The greatness of Bart Starr almost never happened.
The 17th-round draft choice nearly walked away from the Green Bay Packers — a franchise he would quarterback to five league championships and victories in the first two Super Bowls — before his career even got off the ground.
“Bart didn’t think he was going to make the team, literally was going to leave training camp, and [coach Vince] Lombardi talked him back into staying,” said Joe Horrigan, executive director and historian of the Pro Football Hall of Fame. “It was the little town that couldn’t, the coach who had been rejected, and the quarterback who no one thought could be who he was.
“If you were making a movie, and you put all those ingredients in it, you shook it up and poured it out, it would be the Green Bay Packers and Bart Starr would have the leading role.”
Starr, who had been in failing health since suffering a stroke in 2014, died Sunday in Birmingham, Ala., where he was born and raised, the Packers announced. He was 85.
“The Packers Family was saddened today to learn of the passing of Bart Starr,” said Packers President and CEO Mark Murphy. “A champion on and off the field, Bart epitomized class and was beloved by generations of Packers fans. A clutch player who led his team to five NFL titles, Bart could still fill Lambeau Field with electricity decades later during his many visits. Our thoughts and prayers go out to Cherry and the entire Starr family.”
Born Bryan Bartlett Starr on Jan. 9, 1934, Starr became an all-star quarterback in Montgomery at Sidney Lanier High School, then accepted a scholarship at the University of Alabama, where his career stalled.
The Packers, who traced their history in the National Football League to 1921 and had won six league championships under legendary founder-coach Curly Lambeau, were a team in disarray when Starr joined them in 1956. They hadn’t had a winning season in nine years and were on their third coach — soon to be fourth, then fifth — in that span.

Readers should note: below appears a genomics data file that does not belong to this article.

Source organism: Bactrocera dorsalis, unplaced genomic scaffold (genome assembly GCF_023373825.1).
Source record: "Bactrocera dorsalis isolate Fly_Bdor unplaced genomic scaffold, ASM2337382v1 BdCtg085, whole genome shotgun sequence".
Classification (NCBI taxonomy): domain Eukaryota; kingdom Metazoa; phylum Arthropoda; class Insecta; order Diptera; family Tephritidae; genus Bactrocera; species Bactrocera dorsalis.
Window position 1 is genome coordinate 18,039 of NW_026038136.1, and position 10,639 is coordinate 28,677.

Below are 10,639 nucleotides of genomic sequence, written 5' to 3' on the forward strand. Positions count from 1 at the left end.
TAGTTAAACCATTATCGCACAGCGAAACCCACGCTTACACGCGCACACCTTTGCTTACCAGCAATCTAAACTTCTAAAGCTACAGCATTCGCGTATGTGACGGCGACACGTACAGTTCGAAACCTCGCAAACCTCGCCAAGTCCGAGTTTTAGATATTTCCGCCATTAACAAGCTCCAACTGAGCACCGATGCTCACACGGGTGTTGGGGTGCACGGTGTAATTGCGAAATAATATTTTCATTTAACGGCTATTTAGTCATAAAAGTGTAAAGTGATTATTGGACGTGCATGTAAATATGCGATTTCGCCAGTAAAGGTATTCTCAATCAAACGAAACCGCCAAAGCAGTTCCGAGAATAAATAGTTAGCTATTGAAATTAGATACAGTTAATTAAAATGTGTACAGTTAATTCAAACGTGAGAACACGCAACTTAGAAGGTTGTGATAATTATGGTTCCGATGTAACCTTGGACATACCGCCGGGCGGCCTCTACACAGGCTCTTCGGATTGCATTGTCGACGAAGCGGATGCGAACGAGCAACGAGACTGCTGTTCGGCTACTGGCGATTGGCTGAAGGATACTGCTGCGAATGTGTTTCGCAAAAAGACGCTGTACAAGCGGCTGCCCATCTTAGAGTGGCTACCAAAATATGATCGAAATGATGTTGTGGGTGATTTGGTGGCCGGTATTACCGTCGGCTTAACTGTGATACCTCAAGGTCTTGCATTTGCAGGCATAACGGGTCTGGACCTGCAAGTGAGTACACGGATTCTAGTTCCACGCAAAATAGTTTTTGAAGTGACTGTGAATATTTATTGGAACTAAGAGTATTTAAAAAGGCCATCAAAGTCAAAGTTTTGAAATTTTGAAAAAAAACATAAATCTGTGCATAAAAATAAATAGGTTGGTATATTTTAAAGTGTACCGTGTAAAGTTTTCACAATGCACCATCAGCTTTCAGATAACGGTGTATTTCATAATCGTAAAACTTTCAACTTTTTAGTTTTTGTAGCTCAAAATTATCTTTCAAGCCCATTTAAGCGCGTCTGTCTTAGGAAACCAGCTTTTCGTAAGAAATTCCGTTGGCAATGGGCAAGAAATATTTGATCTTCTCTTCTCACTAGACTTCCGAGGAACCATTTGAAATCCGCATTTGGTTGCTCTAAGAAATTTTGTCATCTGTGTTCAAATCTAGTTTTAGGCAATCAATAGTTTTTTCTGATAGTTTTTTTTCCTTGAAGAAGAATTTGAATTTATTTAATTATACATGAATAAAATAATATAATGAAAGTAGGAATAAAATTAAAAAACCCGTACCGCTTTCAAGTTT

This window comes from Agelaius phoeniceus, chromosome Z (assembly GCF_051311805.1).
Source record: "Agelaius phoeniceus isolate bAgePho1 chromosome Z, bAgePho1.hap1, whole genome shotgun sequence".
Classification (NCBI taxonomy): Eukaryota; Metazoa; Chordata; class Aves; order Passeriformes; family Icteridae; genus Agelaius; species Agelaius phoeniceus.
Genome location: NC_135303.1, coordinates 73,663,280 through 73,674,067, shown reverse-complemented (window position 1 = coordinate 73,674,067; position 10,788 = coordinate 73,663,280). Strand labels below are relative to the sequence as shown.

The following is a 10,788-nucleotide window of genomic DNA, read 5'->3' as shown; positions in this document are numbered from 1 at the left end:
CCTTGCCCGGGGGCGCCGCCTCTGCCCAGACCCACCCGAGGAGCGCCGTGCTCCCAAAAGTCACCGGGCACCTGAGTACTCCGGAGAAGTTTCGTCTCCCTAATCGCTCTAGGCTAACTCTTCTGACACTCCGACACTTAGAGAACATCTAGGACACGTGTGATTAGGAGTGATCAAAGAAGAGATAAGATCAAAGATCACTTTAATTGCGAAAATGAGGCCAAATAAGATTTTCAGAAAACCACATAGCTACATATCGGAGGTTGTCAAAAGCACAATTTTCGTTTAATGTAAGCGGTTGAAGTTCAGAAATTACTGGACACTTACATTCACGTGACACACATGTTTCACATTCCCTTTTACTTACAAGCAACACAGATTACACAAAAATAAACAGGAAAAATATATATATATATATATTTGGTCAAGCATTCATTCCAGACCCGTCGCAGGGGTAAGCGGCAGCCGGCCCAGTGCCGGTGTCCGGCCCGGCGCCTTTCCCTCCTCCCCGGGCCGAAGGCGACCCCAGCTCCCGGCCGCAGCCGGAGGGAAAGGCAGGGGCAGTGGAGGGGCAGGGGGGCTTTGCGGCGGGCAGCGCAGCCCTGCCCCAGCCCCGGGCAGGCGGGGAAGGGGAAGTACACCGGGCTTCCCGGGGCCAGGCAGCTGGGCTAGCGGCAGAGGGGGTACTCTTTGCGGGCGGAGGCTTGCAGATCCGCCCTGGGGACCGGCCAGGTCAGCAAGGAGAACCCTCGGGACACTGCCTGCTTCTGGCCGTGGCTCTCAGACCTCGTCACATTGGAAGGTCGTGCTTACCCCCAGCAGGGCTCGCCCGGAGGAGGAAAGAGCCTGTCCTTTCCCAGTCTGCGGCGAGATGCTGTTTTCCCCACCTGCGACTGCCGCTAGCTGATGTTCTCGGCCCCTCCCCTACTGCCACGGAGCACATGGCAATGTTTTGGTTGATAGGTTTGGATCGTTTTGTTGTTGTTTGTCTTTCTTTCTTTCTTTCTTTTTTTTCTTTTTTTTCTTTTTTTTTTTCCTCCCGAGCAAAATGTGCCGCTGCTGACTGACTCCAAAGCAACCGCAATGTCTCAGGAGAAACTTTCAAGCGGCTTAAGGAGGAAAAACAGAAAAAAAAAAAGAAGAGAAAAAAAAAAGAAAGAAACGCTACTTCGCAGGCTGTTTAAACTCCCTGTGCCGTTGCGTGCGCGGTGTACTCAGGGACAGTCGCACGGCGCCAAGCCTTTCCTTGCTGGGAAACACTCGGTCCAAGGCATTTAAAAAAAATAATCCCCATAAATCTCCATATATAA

Starr certainly wasn’t viewed as a franchise savior. That he was in the NFL at all was surprising, since he had played little in his junior and senior seasons at Alabama, thanks to a back injury, then a coaching change and a new offensive system. But Johnny Dee, Alabama’s basketball coach who had helped out with the football team, thought Starr might have possibilities and recommended him to Jack Vainisi, his former Notre Dame classmate and director of player personnel at Green Bay. Vainisi took a chance, drafting him as a backup.
“It was obvious they thought I was not going to stay,” Starr told The Times in 1987. “In our first photo session, they gave me No. 42. [Quarterback numbers typically are single digits through the teens.] On my first bubble-gum card, I was No. 42.”
Still, a chance is a chance. “I would not have been disappointed if I was the 40th pick,” Starr said. “I just wanted the opportunity. ... I wanted to play badly.”
That’s precisely how the Packers played for the next three seasons, hitting a low in 1958 with a 1-10-1 record. Starr, by then wearing the No. 15 that would later be retired in his honor, had played little as a rookie, then shared time with the veteran Vito “Babe” Parilli the next two seasons.
“Bart Starr was smart, and he was the vehicle into which Lombardi poured all of his knowledge,” David Maraniss, author of “When Pride Still Mattered: A Life of Vince Lombardi,” told The Times on Sunday.
“Starr took it in and became Lombardi on the field. That was important because Lombardi was a great coach on Monday through Saturday, but he was pretty much helpless on Sundays. He didn’t do much. Starr was almost the coach for the offense on Sundays.”
Lombardi’s later assessment of Starr? “Bart Starr stands for what the game of football stands for: courage, stamina and coordinated efficiency.... The noblest form of leadership is by example, and that is what Bart Starr is about.”
Lombardi was a tough taskmaster — dictator, some would say — but his Packers were a free-spirited bunch, receiver Max McGee and running back Paul Hornung the chief merrymakers, and the quietly efficient Starr turned out to be just the leavening presence Lombardi needed. Starr was so soft-spoken, in fact, that in one of his early starts, when he told a yakking McGee to “Hush up!” in the huddle, the team broke into laughter and had to call time out.
Hall of Fame quarterback Steve Young, whose NFL career began 14 years after Starr had retired, said the Packers legend set the standard for the way players should carry themselves.
“It’s tough to find inspiring, great human beings,” Young said Sunday. “And then when you find one that’s actually an iconic, hall-of-fame athlete, it’s very unusual. He had an impact on me, even with the age difference, because I always could use him as an example of somebody who could be great, but then could be kind.
“He didn’t have to use everything as a weapon. Fame was never a weapon for him. That iconic stature was never a reason to not be gracious.”